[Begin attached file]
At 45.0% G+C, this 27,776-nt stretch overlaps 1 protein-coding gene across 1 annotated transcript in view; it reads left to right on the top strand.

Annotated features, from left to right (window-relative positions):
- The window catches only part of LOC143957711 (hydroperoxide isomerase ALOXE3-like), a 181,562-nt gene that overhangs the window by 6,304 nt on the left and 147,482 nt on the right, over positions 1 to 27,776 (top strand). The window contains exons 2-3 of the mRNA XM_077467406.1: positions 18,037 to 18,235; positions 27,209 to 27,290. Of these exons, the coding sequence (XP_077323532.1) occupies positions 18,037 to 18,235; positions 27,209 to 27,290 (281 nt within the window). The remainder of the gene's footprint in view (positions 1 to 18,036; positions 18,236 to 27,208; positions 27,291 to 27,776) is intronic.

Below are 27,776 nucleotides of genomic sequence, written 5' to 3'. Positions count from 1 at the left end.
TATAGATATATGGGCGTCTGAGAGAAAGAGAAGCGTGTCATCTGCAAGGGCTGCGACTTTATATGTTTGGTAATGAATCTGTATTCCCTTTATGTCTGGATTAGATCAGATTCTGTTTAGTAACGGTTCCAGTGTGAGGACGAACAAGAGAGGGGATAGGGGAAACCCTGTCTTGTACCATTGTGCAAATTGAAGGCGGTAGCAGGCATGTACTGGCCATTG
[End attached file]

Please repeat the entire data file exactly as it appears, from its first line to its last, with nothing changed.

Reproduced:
At 45.0% G+C, this 27,776-nt stretch overlaps 1 protein-coding gene across 1 annotated transcript in view; it reads left to right on the top strand.

Annotated features, from left to right (window-relative positions):
- The window catches only part of LOC143957711 (hydroperoxide isomerase ALOXE3-like), a 181,562-nt gene that overhangs the window by 6,304 nt on the left and 147,482 nt on the right, over positions 1 to 27,776 (top strand). The window contains exons 2-3 of the mRNA XM_077467406.1: positions 18,037 to 18,235; positions 27,209 to 27,290. Of these exons, the coding sequence (XP_077323532.1) occupies positions 18,037 to 18,235; positions 27,209 to 27,290 (281 nt within the window). The remainder of the gene's footprint in view (positions 1 to 18,036; positions 18,236 to 27,208; positions 27,291 to 27,776) is intronic.

Below are 27,776 nucleotides of genomic sequence, written 5' to 3'. Positions count from 1 at the left end.
TATAGATATATGGGCGTCTGAGAGAAAGAGAAGCGTGTCATCTGCAAGGGCTGCGACTTTATATGTTTGGTAATGAATCTGTATTCCCTTTATGTCTGGATTAGATCAGATTCTGTTTAGTAACGGTTCCAGTGTGAGGACGAACAAGAGAGGGGATAGGGGAAACCCTGTCTTGTACCATTGTGCAAATTGAAGGCGGTAGCAGGCATGTACTGGCCATTG